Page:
Interview: Queens of the Stone Age’s Mikey Shoes talks Villains & the hunt for an individual creative authenticity

Only weeks ago, Queens of the Stone Age marked their return to Australian shores with a blistering run of shows that saw the Americans begin to introduce fans to their new album Villains, due for release this Friday.

A few hours before their final show in Melbourne took place, I was ushered into artist catering, where bass player Michael Shuman was waiting, following their soundcheck. The band’s Splendour in the Grass appearance was still ahead of them but as Mikey Shoes mentions from the jump, being back in Australia on a headline tip was a ride and a half.

“Because last time was with Nine Inch Nails,” he remembers. “It’s [been] nice to do our own shows [here] and play to just our fans. To be able to play longer, more songs and to play deeper cuts we might not get to play all the time.”

Kicking off their Australian return in Darwin, Shuman reflects on the band’s first trip to the NT.

“It felt like going to a small town in the States; they might not get a lot of music and because of that, they’re so appreciative. You can really feel that. Ultimately, it makes for a better show for us. It was really down to earth and those guys, the Lonely Boys, it was great meeting them. It was a great experience to see that dynamic. We loved seeing it develop.”

“When we met them they were like, ‘We’re so excited; we’ve never played on a stage like this’. That was so exciting because I know what it was like the first time I played on a big stage; it means a lot. You have other bands who have an ego or think they are whoever they are or whatever. It doesn’t matter how big the band is, it’s about being a good human being and they were really kind, nice people.”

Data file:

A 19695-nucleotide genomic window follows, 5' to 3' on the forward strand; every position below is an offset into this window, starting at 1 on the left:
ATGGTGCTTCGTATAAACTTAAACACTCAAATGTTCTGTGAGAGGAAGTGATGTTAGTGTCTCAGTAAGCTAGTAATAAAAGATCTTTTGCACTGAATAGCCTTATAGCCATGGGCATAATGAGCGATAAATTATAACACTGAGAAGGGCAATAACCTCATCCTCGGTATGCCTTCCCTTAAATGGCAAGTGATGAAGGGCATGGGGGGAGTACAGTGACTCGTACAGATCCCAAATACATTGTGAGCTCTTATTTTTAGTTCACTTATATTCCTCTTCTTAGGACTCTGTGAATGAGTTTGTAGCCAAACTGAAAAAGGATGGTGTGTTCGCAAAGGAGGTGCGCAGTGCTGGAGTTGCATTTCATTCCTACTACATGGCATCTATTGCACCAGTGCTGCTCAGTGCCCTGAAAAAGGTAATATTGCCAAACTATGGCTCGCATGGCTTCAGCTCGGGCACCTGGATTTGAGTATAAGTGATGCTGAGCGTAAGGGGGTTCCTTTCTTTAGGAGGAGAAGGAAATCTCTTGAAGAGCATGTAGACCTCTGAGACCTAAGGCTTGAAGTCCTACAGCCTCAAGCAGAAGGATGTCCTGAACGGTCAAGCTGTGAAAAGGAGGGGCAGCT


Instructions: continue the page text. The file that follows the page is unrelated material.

Their east coast shows saw Queens of the Stone Age join forces with Melbourne’s own, Ecca Vandal, another artist Shuman praises for her individuality and striking music.

“We were sent a bunch of bands but, no offence to any of those bands, a lot of those bands sounded the same. They were what you would have expected to get. I listened to Ecca and I was like, ‘Holy shit’. You could just tell. It was something new; she liked hip hop but she also obviously comes from a punk rock background. That’s what you want; you want someone who sounds like no one else. That’s why I was excited for both those artists.”

With the release of Villains on the near horizon, Shuman has noted the response singles taken from Queens’ seventh album so far have brought in a more diverse crowd at recent live shows.

“Our audiences have always been pretty dynamic, where it’s young to old, metal dudes and hippie dudes, all kinds of people. We’ve noticed with Like Clockwork, there’s been more kids. Younger kids. Even with this record, I feel that the younger generation is understanding it more maybe, where they didn’t before. Maybe the other records didn’t connect as well as these records are. It’s great. That’s the only way you can expand. We just want to keep building and growing.”